What became of the much talked about ultra-modern 9,000-capacity Homa Bay Stadium that was to be build from scratch in 2014?
After a ground breaking ceremony five years ago the only thing to show for the project is a corrugated iron sheet fence surrounding the land the stadium is meant to lie and mounds of earth and craters created by excavation machines on site.
According to the Homa Bay County’s executive for sports, Fredrick Odero, in the financial year 2014-2015 the devolved unit set aside Sh200m for the project that would occupy about 4.5 acres.
Another Sh160m was allocated for the stadium construction this financial year.
In January, the Auditor General Edward Ouko released a report revealing that one of the contractors was paid despite not completing work contracted to do.
The contractor, Manjano Enterprises Limited, was to build a perimeter wall and related works for the stadium at a cost of Sh28million.
However, the firm was paid Sh5million but failed to complete the work, and in fact moved away from the site.
“The contractor had erected columns (pillars) covering half of the stadium’s perimeter only but thereafter abandoned the site,” indicated the report.
The construction works resumed on July 5 this year with authorities in the region saying that the project will now be finalised in the next one and a half years.
“We hope that work on this facility that resumed about two months ago and is estimated to take one and half years to completion will proceed well amid the teething problems raised by National Environment Management Authority (Nema),” said Odero.
He further noted that “We are determined to ensure that work on this project is not interfered with or delayed”.
It is alleged that the county government had failed to comply with the regulations laid down by Nema before starting the constructions.
The major works the main contractor, Six-Eleven Energy Limited, has carried out so far are; site clearance, construction of office store and demolition of the existing structures. The perimeter wall is half complete.
County officials say the stadium will be oval shaped with two wings — north and south. Each wing has a 2,000 capacity stand alongside a VIP pavilion with a capacity of 3,000, terrace with 2,000 people. The playing surface is artificial.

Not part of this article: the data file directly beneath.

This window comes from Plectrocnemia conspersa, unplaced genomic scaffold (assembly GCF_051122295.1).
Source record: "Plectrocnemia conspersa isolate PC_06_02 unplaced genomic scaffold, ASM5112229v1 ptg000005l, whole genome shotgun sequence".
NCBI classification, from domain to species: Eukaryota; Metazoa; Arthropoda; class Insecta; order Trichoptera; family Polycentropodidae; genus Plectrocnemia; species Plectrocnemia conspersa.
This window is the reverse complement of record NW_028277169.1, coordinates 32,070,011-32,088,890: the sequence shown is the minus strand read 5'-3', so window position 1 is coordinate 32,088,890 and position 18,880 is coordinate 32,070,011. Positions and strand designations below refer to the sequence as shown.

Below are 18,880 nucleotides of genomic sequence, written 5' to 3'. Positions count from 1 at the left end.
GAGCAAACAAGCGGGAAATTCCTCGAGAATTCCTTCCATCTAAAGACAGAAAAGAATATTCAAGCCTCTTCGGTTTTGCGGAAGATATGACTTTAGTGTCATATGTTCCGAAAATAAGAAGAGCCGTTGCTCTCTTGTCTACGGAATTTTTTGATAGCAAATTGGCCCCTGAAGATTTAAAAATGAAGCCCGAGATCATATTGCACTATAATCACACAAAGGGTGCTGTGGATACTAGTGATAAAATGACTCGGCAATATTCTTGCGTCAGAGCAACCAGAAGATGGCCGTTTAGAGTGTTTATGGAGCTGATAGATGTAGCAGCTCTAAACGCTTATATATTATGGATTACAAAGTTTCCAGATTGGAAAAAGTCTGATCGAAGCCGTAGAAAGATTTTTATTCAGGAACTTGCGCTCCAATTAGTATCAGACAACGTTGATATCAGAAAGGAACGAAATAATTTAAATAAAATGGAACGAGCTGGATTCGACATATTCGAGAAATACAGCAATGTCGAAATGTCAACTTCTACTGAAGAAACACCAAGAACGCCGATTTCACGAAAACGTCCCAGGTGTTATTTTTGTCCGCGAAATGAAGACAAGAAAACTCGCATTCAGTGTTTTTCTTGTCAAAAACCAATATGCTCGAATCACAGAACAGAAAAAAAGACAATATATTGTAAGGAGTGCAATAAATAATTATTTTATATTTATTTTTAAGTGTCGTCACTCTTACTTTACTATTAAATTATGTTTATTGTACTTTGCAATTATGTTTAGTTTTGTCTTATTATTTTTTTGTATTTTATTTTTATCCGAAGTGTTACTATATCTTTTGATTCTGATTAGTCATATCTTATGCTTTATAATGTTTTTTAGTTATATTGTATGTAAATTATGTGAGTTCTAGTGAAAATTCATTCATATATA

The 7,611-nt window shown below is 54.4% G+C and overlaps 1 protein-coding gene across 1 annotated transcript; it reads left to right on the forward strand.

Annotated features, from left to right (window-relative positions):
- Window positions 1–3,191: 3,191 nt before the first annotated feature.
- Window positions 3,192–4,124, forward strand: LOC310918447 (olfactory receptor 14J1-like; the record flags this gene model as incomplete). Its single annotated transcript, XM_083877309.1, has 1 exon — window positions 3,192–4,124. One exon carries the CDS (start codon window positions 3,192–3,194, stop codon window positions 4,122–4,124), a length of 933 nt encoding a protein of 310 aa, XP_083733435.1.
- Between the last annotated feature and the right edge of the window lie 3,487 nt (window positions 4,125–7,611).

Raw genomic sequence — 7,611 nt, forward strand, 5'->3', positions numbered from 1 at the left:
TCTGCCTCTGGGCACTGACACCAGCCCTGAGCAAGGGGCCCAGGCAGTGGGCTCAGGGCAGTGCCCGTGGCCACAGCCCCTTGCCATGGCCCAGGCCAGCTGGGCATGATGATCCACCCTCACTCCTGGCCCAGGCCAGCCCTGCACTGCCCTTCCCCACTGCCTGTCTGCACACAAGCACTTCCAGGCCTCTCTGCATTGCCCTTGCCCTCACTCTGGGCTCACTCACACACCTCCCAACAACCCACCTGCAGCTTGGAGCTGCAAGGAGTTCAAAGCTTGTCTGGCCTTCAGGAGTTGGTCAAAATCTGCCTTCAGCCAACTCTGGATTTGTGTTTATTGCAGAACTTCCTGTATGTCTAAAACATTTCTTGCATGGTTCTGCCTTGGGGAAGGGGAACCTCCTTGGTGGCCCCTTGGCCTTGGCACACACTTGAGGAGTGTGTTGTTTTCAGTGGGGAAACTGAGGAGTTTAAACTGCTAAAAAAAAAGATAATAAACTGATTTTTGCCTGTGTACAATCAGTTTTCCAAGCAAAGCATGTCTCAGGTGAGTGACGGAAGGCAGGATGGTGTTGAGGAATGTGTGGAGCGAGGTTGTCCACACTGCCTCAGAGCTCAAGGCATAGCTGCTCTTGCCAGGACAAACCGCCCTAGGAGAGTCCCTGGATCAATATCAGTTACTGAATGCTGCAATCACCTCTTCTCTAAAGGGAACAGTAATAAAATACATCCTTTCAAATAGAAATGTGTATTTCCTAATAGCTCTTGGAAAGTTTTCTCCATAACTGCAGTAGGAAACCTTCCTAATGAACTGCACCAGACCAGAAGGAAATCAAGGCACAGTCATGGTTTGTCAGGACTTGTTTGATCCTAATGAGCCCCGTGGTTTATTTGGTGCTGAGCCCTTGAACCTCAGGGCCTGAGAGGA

Other features are an eight lanes tartan track, modern changing rooms and underground offices.
However, no artistic impression of the sports structure were provided despite repeated requests by Nation Sport.
The county government has however announced that it will only concentrate on the main stadium before considering constructing the other facilities.
Odero hinted that they will seek financial help from the private sector and the national government after completion of phase one which will involve putting up of the main pavilion and the artificial turf.
“We will finalise phase one and later use it as a display to ask for assistance from potential well-wishers as the funds we have are not enough,” he said.
“We will not start any other project until this one has been finalised. However, we have long term plans to construct three other sports facilities at the sub county level,” said the county’s director for sports Francis Guma.
The region comprises eight sub counties which have been clustered into three regions where other stadiums will be constructed according to Guma.
“By 2022, we hope we will be able to improve the other three facilities which I cannot refer to as stadiums but medium-size sub county sports facilities,” he said.
No sports facility in Homa Bay meets the minimum requirement laid down the Kenyan Premier League to host its fixtures.
Construction work at Homa Bay Stadium in this picture take on Tuesday. Work had stalled for almost five years before resuming recently.